The majority of dog owners will find a tick (or usually several) on their dogs at some point; no, this doesn’t mean that your dog will automatically pick up tick bite fever – but it does mean that your pet is at more risk.

  • I’m a firm believer in Bravecto and we give our furkids their tablet religiously every three months. This tablet treats skin from the inside out, making the dogs coat uninhabitable for ticks (and fleas) so they don’t really attach themselves. Other popular treatments are Frontline (topical), Advantix (topical) and NexGard (tablet).
  • You can also start bathing your dogs more frequently with tick and flea shampoos: There are great ones on the market, and they can help control the spread of ticks before they become a problem. What I also like to do is wash the bedding in these shampoos, and then sprinkle some tick & flea powder on the bedding once dry.
  • Check your dog for ticks regularly. When you need to remove a tick, the best method is smearing some petroleum jelly (or rubbing alcohol) on the tick, impeding its ability to breathe – this makes it easier to remove, and lessens the chances that the tick’s teeth will remain left in the wound. If you have none on hand, make sure you reach as close as possible to the skin to ensure you get the head of the tick pulled off too. Check the wound to make sure the head is not still attached there. It is a myth that the body will regrow, but if the tick is accidentally pulled apart and the head stays in the skin, there’s a risk of being infected with other microscopic organisms.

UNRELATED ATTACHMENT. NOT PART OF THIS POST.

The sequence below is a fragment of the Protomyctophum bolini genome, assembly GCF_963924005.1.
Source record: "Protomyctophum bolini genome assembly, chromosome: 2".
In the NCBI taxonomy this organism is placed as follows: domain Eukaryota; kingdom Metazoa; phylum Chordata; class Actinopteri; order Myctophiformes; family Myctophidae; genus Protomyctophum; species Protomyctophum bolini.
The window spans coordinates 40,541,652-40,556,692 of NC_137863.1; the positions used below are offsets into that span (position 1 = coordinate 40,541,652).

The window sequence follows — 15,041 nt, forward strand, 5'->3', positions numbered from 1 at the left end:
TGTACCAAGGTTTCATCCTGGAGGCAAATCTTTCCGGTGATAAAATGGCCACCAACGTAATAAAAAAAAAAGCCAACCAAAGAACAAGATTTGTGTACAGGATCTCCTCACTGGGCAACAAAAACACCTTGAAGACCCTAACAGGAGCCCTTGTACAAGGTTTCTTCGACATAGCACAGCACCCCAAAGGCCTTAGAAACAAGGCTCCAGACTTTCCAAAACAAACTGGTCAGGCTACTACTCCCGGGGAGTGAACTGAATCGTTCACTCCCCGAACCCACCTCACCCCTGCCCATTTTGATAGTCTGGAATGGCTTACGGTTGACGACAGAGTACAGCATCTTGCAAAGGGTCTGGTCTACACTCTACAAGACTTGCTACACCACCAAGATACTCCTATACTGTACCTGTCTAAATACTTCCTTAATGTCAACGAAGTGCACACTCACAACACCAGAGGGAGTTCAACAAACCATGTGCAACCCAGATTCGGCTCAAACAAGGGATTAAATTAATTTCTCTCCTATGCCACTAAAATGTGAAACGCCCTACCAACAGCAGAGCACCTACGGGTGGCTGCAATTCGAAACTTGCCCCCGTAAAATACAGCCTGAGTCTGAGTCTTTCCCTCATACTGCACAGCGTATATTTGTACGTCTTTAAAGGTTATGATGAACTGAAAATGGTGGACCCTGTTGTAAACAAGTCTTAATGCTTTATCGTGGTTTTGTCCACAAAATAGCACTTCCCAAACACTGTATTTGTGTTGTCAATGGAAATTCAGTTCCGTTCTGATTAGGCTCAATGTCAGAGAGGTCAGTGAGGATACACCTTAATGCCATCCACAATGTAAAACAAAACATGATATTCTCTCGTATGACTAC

• There are several suggestions on how to remove ticks and the most effective one is to use a sharp pair of tweezers. Put the tweezers as close to the dog’s skin and the tick’s head as possible and slowly but firmly putt the tick straight out (not at an angle). Be very careful not to take the tick off with your fingers as you may squeeze the contents of the tick’s abdomen into the dog and cause disease or infection.
  • Ticks are notoriously hard to kill. Once removed, fire is the best method, else I find toilets work just a well.
  • Take note of any tick bite wounds that become painful, black or ulcerate – this is for both your dogs and yourself. This can be a potential sign of infection and one of the first signs of tick bite fever. Should the wound be discoloured or swollen, see a vet or doctor immediately!

The Basics About Ticks
There are several different types of ticks around – and not all of them carry the parasite that can make you or your dogs sick. I think what freaks me out most is that they are part of the arachnid family! (ie same classification as spiders – yuck.) The most common ones in South Africa are the grey (larger), the red and the black (smaller) ticks.

One of the most common types is Rickettsia africae, which has legs that almost appear “spotted” when you look from close up. This one does carry the parasite more often than not. But in all circumstances when you find a tick on yourself or your furkid, rather be safe than sorry. Visit your vet or Dr within 24 hours.

Spotting the Symptoms
African Tick Bite Fever is one of the more common diseases that ticks can carry. You should keep an eye out for the symptoms if it shows up in your pet. Symptoms can include:

  • Pale gums and inner-eyelids
  • Blood in the urine or stool
  • Severe dehydration
  • Loss of appetite
  • Trouble walking
  • Weakness
  • Dry nose

It’s extremely risky for your pet to wait out symptoms or think you can treat these at home. Make an immediate appointment with your vet if your pet should show any of these symptoms – or just generally start to seem “off.”

Do you have any other tips around snake and/ or tick bite prevention? Share them with us in the comments below!